By all accounts, the inaugural Big Grass Bluegrass festival July 23-24 was a great success.
“We hoped to sell about 300 tickets per performance,” said Main Street Paragould Executive Director Gina Jarrett this week, “but we were ‘way over that.”
Jarrett, who also sits on the board of the Collins Theatre Foundation, had written the original grant request for $25,000 to the Paragould Advertising and Promotion Commission back in 2019 to help fund what was to have been a 2020 festival. The festival was one of many events that fell victim to the restrictions imposed by the COVID-19 public health emergency.
Figures made available by Collins Theatre manager Joy Robinson showed Friday’s show, in the Collins, had 425 tickets sold. The show featured the bands High Fidelity, The Tennessee Mafia Jug Band and The Cleverlys.
Robinson’s figures showed 332 tickets sold for the first Saturday show in the Collins, at 1 p.m., and another 337 for the second show, at 7 p.m. Both shows featured Breaking Grass, Russell Moore and IIIrd Tyme Out, and Rhonda Vincent and the Rage, playing completely different sets for each of the two shows.
“It was truly incredible to see so many people come out for a Bluegrass Festival in our downtown,” Robinson said. “Our performers raved [about] the beauty and hospitality of our theatre, volunteers, and our community.”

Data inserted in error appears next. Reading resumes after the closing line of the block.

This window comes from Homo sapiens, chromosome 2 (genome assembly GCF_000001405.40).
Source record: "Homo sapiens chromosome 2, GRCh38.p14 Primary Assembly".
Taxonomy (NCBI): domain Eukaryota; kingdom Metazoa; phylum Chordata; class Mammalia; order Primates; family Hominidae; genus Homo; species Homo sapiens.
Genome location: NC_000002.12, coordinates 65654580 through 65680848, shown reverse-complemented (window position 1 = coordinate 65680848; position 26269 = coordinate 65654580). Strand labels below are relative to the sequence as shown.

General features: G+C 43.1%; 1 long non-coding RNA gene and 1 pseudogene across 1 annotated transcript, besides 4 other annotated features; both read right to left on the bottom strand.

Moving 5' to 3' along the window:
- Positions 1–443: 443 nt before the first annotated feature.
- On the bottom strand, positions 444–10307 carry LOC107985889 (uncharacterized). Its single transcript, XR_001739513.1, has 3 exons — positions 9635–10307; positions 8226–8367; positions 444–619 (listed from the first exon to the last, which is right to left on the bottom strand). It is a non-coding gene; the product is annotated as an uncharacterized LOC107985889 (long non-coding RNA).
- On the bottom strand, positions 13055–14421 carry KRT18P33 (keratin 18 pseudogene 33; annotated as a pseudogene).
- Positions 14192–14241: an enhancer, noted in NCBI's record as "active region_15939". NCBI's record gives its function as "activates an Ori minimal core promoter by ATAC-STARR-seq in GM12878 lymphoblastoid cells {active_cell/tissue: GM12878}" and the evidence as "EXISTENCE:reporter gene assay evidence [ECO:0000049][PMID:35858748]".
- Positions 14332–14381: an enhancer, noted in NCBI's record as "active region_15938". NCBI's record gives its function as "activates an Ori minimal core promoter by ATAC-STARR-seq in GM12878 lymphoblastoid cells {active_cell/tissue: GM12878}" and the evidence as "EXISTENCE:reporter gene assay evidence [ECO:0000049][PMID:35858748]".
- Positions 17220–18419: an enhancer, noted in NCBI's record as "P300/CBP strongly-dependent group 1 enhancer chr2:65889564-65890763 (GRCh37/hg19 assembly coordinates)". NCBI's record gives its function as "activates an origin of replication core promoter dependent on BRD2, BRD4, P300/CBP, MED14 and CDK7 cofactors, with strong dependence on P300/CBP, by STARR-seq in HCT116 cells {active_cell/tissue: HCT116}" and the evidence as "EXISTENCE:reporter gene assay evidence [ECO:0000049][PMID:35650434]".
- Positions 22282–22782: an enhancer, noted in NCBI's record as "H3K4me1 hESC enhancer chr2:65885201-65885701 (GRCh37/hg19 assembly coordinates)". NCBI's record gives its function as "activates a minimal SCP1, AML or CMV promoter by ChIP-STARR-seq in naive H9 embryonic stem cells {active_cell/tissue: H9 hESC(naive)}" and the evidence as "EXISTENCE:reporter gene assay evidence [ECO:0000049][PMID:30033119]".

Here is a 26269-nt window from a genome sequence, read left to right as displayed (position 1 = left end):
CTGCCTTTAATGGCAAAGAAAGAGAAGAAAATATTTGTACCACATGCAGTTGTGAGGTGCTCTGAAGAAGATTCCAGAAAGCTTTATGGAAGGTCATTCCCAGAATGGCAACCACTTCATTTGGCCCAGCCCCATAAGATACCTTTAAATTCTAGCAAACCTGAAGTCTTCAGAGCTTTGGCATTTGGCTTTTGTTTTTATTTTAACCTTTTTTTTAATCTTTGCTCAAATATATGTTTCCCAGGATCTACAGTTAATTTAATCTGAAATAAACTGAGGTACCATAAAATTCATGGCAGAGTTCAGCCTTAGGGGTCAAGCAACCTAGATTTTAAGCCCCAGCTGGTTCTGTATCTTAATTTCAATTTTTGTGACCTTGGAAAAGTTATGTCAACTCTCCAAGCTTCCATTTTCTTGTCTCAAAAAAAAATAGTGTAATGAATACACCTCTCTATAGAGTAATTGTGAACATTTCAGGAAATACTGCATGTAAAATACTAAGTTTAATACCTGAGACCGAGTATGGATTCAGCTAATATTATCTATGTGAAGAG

She added that she’d heard numerous comments along the lines of “thank you for doing this,” “can’t wait for next year” and “how are you going to top this?”
“We are definitely pleased,” Robinson said. “For our very-first festival we couldn’t be happier. We loved meeting all of the people and getting to host such amazing talent.”
Both Jarrett and Robinson added they would get busy digesting all the positives and any negatives of this year’s event to try to make next year’s even better.
“We’re excited to sit down and discuss things to improve or keep the same for next year’s festival,” Robinson said.
A major goal of any event funded by the Advertising and Promotion Commission is to draw people from out of town to spend money in Paragould. And Jarrett acknowledged the festival had done just that.
“We had many, many, many visitors from out of state,” she said. Apart from local attendees, she said, were visitors from other parts of Arkansas as well as from Missouri, Tennessee, Iowa, Wisconsin, Florida, Texas, Louisiana and Mississippi. “That’s pretty incredible,” Jarrett said.
Jarrett said the headlining act for the event, Rhonda Vincent and the Rage, was a definite crowd-pleaser.
“She [i.e. Vincent] took requests from the audience,” she said, “she knew it was a couple of people’s birthdays and she sang ‘Happy Birthday’ to them – she knows why she is where she is: it’s her fan base.”
Jarrett added that when she left the theater at 10 p.m., Vincent was still in the theater lobby, taking “selfies” with fans. And she hailed the success of the first-ever such event. “It was fabulous,” Jarrett said. “It was fabulous!”